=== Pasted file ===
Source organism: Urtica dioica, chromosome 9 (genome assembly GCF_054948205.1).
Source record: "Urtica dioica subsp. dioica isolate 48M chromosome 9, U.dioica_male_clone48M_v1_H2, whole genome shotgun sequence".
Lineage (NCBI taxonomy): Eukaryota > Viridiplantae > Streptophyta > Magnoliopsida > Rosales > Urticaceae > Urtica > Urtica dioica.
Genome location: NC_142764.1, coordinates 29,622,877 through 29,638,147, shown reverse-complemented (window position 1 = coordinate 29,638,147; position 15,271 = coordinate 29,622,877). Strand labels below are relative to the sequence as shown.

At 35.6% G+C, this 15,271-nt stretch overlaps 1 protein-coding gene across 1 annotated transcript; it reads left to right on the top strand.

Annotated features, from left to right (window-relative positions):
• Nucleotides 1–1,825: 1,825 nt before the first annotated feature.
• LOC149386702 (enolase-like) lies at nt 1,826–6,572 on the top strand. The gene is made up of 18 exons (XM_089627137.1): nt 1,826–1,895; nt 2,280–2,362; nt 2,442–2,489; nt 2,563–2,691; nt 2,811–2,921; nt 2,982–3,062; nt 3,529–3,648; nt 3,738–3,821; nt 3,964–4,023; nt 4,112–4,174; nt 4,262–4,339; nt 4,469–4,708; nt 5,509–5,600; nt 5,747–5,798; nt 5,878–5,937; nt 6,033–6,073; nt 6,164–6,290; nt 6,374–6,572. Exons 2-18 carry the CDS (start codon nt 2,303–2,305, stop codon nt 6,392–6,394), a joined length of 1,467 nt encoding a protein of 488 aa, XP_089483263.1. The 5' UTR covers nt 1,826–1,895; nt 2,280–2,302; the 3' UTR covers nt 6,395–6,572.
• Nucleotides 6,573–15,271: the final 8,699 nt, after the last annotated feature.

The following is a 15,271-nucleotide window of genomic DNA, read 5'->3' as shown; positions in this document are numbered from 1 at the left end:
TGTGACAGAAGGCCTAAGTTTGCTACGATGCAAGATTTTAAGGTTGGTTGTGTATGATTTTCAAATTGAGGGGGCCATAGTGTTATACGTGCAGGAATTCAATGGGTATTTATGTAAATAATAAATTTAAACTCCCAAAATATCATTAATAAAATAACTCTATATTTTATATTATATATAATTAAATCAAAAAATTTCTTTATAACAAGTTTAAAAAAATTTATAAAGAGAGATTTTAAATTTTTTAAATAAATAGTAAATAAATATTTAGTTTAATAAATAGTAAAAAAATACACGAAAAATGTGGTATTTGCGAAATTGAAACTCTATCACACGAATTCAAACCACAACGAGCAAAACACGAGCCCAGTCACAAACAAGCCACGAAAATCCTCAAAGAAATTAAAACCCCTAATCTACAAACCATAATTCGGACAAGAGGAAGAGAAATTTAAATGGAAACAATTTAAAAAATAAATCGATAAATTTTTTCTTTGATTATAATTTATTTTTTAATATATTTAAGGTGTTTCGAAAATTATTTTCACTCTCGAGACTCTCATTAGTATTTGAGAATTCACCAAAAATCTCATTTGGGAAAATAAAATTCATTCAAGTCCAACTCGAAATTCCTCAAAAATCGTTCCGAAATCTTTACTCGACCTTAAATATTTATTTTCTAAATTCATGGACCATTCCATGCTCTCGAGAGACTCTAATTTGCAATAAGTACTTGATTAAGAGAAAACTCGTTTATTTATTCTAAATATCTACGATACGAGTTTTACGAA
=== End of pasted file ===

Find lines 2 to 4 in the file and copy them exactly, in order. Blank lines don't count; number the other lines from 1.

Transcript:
Source record: "Urtica dioica subsp. dioica isolate 48M chromosome 9, U.dioica_male_clone48M_v1_H2, whole genome shotgun sequence".
Lineage (NCBI taxonomy): Eukaryota > Viridiplantae > Streptophyta > Magnoliopsida > Rosales > Urticaceae > Urtica > Urtica dioica.
Genome location: NC_142764.1, coordinates 29,622,877 through 29,638,147, shown reverse-complemented (window position 1 = coordinate 29,638,147; position 15,271 = coordinate 29,622,877). Strand labels below are relative to the sequence as shown.